An ongoing study by the University of Crete into childhood obesity warns that the problem may stem from the time of conception.
“We need to get rid of the notion that childhood obesity is linked exclusively to increased food intake and less physical activity,” said Leda Hadzi, a professor of epidemiology and nutrition who spearheaded the RHEA Study in 2007. “These factors alone do not explain the child obesity epidemic in this country,” where 44 percent of boys and 38 percent of girls at school age are overweight or obese, according to the Organization for Economic Cooperation and Development.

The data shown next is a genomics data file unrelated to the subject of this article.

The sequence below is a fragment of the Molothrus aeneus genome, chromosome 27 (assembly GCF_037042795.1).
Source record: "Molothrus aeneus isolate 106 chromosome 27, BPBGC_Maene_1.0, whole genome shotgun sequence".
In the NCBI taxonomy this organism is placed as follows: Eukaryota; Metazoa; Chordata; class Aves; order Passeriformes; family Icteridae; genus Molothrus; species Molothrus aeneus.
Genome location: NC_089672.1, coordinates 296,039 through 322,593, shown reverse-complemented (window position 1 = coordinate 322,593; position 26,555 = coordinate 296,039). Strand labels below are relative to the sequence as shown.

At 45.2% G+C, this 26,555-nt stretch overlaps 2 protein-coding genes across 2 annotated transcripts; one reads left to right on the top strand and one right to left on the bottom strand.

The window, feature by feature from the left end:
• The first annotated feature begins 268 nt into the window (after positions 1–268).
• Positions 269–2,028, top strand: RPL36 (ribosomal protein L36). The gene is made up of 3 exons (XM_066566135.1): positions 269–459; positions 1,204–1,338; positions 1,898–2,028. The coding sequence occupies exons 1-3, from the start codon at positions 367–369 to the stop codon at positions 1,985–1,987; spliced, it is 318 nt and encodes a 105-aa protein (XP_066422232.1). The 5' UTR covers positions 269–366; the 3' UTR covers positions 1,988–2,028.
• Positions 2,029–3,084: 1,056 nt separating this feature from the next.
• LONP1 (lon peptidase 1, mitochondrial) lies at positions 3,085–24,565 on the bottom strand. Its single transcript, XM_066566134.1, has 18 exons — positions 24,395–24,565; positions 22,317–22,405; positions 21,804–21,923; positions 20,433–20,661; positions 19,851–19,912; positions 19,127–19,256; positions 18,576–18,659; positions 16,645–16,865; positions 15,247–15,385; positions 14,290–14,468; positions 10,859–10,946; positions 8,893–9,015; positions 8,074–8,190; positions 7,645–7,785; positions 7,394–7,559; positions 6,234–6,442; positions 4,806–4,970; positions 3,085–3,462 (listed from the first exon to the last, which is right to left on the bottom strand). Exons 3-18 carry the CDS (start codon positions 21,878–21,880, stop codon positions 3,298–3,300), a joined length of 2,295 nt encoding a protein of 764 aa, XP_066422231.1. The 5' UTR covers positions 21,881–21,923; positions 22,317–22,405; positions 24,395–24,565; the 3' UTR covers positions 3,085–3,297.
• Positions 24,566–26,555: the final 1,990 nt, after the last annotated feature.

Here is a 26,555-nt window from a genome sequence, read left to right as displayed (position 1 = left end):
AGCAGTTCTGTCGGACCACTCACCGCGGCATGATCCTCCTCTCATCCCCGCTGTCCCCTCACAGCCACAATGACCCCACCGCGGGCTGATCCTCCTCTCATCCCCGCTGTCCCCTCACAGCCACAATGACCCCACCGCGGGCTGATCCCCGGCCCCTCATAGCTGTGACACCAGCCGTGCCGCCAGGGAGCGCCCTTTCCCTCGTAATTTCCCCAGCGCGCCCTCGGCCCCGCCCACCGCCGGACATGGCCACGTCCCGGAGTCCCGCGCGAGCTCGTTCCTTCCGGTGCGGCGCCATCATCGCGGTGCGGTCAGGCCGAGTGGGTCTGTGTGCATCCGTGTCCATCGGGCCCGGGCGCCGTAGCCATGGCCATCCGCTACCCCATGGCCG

Hadzi, whose team is monitoring 1,500 children, said that “the children are now 8 years old and one in three is already overweight or obese.”
Every 200 grams that a pregnant woman gains in the first trimester increases her child’s chances of becoming overweight by 25 percent, Hadzi said, adding that smoking and exposure to pollutants also weigh against the child’s development.